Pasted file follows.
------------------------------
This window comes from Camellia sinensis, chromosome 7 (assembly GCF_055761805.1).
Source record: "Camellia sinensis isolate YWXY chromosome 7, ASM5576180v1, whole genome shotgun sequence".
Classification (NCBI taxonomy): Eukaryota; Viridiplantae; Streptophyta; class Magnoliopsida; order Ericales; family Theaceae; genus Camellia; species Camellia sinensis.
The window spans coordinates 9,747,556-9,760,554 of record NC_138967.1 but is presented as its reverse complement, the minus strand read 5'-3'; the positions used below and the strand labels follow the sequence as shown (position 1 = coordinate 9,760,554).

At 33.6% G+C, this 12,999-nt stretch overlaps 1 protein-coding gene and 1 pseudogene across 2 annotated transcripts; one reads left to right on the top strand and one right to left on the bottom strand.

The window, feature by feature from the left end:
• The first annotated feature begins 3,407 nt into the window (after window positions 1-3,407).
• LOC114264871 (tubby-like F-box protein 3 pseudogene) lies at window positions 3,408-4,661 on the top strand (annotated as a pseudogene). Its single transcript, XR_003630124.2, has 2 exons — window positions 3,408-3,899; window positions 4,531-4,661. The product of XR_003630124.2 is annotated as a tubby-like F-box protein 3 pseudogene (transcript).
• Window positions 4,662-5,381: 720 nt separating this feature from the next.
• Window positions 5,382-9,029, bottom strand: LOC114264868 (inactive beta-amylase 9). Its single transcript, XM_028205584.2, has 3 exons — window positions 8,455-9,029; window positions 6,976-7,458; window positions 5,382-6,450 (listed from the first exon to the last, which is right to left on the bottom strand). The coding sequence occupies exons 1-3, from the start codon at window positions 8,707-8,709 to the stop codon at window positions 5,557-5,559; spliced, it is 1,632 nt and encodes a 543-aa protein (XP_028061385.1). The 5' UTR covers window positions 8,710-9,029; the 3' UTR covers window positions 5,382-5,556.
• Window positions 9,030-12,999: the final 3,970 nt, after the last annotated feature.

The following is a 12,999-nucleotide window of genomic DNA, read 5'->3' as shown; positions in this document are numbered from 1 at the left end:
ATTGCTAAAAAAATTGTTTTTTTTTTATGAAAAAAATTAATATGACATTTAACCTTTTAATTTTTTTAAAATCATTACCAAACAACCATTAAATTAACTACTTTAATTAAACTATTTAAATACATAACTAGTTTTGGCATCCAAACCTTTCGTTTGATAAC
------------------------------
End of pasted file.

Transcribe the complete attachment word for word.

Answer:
This window comes from Camellia sinensis, chromosome 7 (assembly GCF_055761805.1).
Source record: "Camellia sinensis isolate YWXY chromosome 7, ASM5576180v1, whole genome shotgun sequence".
Classification (NCBI taxonomy): Eukaryota; Viridiplantae; Streptophyta; class Magnoliopsida; order Ericales; family Theaceae; genus Camellia; species Camellia sinensis.
The window spans coordinates 9,747,556-9,760,554 of record NC_138967.1 but is presented as its reverse complement, the minus strand read 5'-3'; the positions used below and the strand labels follow the sequence as shown (position 1 = coordinate 9,760,554).

At 33.6% G+C, this 12,999-nt stretch overlaps 1 protein-coding gene and 1 pseudogene across 2 annotated transcripts; one reads left to right on the top strand and one right to left on the bottom strand.

The window, feature by feature from the left end:
• The first annotated feature begins 3,407 nt into the window (after window positions 1-3,407).
• LOC114264871 (tubby-like F-box protein 3 pseudogene) lies at window positions 3,408-4,661 on the top strand (annotated as a pseudogene). Its single transcript, XR_003630124.2, has 2 exons — window positions 3,408-3,899; window positions 4,531-4,661. The product of XR_003630124.2 is annotated as a tubby-like F-box protein 3 pseudogene (transcript).
• Window positions 4,662-5,381: 720 nt separating this feature from the next.
• Window positions 5,382-9,029, bottom strand: LOC114264868 (inactive beta-amylase 9). Its single transcript, XM_028205584.2, has 3 exons — window positions 8,455-9,029; window positions 6,976-7,458; window positions 5,382-6,450 (listed from the first exon to the last, which is right to left on the bottom strand). The coding sequence occupies exons 1-3, from the start codon at window positions 8,707-8,709 to the stop codon at window positions 5,557-5,559; spliced, it is 1,632 nt and encodes a 543-aa protein (XP_028061385.1). The 5' UTR covers window positions 8,710-9,029; the 3' UTR covers window positions 5,382-5,556.
• Window positions 9,030-12,999: the final 3,970 nt, after the last annotated feature.

The following is a 12,999-nucleotide window of genomic DNA, read 5'->3' as shown; positions in this document are numbered from 1 at the left end:
ATTGCTAAAAAAATTGTTTTTTTTTTATGAAAAAAATTAATATGACATTTAACCTTTTAATTTTTTTAAAATCATTACCAAACAACCATTAAATTAACTACTTTAATTAAACTATTTAAATACATAACTAGTTTTGGCATCCAAACCTTTCGTTTGATAAC